- Controversies and illegal activities by users
- On February 3, 2006, Craigslist was sued by the Chicago
Lawyers' Committee for Civil Rights Under Law for allegedly allowing
users to post discriminatory housing ads in Chicago that violate the
Fair Housing Act. The case was subsequently dismissed because of
immunity granted by the Section 230 of the Communications Decency Act.
- On September 8, 2006, several sites reported that
Craigslist's "Casual Encounters" forums in several cities had been
compromised by individuals posting fraudulent ads in order to obtain
personal information about people. This information, including email
addresses, phone numbers, home addresses, photos, etc. was publicly
- On September 12, 2007, A woman from Minneapolis pled guilty
in federal court to running an underage prostitution ring through
- On February 8, 2008, a Michigan woman was charged with
using Craigslist to hire a contract killer to murder a romantic rival.
- In April 2008, a couple was charged with placing an ad on
Craigslist inviting the public to take anything from a man's home in
Oregon, leading to the loss of his possessions. The couple had placed
this ad to cover up their own burglary of his house.
- May 27, 2008: In Vancouver, British Columbia (Canada), a
police report that a Vancouver couple attempted to sell their week-old
baby on the site; the couple claims that the posting was just a joke.
The investigation is ongoing.
- In July 2005, the San Francisco Chronicle criticized
Craigslist for allowing ads from dog breeders, and thereby allegedly
encouraging the over breeding and irresponsible selling of pit bulls in
the Bay Area.
- In January 2006, the San Francisco Bay Guardian published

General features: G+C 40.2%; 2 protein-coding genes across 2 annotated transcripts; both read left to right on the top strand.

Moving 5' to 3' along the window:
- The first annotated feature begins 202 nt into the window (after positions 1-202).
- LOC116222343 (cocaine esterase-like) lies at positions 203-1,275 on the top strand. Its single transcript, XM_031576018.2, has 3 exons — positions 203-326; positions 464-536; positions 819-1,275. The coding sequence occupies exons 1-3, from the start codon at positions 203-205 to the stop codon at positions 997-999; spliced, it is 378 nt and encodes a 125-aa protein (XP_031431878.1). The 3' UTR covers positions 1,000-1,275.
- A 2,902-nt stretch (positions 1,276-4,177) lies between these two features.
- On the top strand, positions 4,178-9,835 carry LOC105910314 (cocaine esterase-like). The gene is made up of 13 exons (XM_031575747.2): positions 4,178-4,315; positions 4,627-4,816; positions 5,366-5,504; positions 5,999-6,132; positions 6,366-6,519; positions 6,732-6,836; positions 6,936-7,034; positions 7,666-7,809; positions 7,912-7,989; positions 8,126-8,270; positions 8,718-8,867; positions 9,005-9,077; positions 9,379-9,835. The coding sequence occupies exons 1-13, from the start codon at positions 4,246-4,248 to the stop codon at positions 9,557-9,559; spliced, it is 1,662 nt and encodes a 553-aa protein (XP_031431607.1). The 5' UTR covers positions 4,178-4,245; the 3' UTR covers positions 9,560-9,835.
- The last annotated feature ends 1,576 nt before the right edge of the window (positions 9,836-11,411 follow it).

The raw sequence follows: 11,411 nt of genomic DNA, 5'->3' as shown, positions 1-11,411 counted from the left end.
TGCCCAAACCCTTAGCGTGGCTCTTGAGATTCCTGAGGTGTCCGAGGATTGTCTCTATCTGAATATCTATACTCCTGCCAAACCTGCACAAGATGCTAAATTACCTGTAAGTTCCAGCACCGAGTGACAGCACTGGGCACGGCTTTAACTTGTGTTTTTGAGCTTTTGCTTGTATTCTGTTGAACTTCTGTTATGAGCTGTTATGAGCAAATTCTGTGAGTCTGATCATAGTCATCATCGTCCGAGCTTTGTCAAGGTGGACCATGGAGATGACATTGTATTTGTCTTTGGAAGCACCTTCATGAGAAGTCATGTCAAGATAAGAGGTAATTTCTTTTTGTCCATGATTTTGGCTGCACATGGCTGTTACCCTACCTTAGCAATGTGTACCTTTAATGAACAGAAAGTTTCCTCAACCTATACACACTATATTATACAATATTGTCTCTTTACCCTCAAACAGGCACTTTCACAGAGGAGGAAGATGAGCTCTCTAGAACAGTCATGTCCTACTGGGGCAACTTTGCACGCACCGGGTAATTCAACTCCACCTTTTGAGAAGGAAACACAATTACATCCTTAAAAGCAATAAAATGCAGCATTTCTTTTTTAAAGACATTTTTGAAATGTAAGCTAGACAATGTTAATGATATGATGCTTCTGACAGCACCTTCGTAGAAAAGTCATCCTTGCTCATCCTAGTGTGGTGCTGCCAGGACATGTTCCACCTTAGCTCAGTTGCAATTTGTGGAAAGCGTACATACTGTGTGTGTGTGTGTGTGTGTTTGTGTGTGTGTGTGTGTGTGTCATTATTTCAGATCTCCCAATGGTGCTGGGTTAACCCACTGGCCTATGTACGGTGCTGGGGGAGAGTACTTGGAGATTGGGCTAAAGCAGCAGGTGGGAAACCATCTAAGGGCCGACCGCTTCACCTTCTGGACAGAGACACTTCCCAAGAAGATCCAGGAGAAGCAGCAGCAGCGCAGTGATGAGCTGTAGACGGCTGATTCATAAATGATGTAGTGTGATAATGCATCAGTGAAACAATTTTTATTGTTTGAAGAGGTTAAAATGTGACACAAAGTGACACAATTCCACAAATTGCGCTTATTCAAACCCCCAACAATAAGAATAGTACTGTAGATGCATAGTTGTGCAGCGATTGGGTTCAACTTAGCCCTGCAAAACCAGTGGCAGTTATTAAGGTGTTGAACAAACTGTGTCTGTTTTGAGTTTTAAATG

an editorial criticizing Craigslist for moving into local communities
and "threatening to eviscerate" local alternative newspapers.
Craigslist has been compared to Wal-Mart, a multinational corporation
that some feel crushes small local businesses when they move into towns
and offer a huge assortment of goods at cheaper prices.
- In August 2007, Atlanta Mayor Shirley Franklin wrote a
letter to Craigslist asking the company to take steps to avoid
unwittingly enabling child prostitution through its classified ads.
In 2001, the company started the Craigslist Foundation, a § 501(c)(3)
nonprofit organization that helps emerging nonprofit organizations get
established, gain visibility, attract the attention of potential
donors, and develop the skills and knowledge required for long-term
It accepts charitable donations, and rather than directly funding
organizations, it produces "face-to-face events and offers online
resources to help grassroots organizations get off the ground and
contribute real value to the community".
- NYPRESS: 2003, Best Local Website, by Manhattan Reader's
- Webby: 2001, Best Community Site, by the Academy
The first 14 city sites were:
In November 2004, Amsterdam, Bangalore, Paris, Sao Paulo and Tokyo
became the first cities outside primarily English-speaking countries.
- March 1995: San Francisco Bay Area
- June 2000: Boston
- August 2000: Chicago, Los Angeles, New York, Portland, San
Diego, Seattle, Washington, D.C.
- October 2000: Sacramento
- April 2001: Atlanta, Austin, Denver, Vancouver
- Vancouver, British Columbia, was the first non U.S. city
included. London was the first city outside North America.
As of May 2008, 500 "cities" in 50 countries are represented. Note that
some Craigslist sites cover large regions instead of individual
metropolitan areas—for example, the U.S. states of Delaware and
Wyoming, the Colorado Western Slope, and the Upper Peninsula of
Michigan are among the locations with their own Craigslist sites.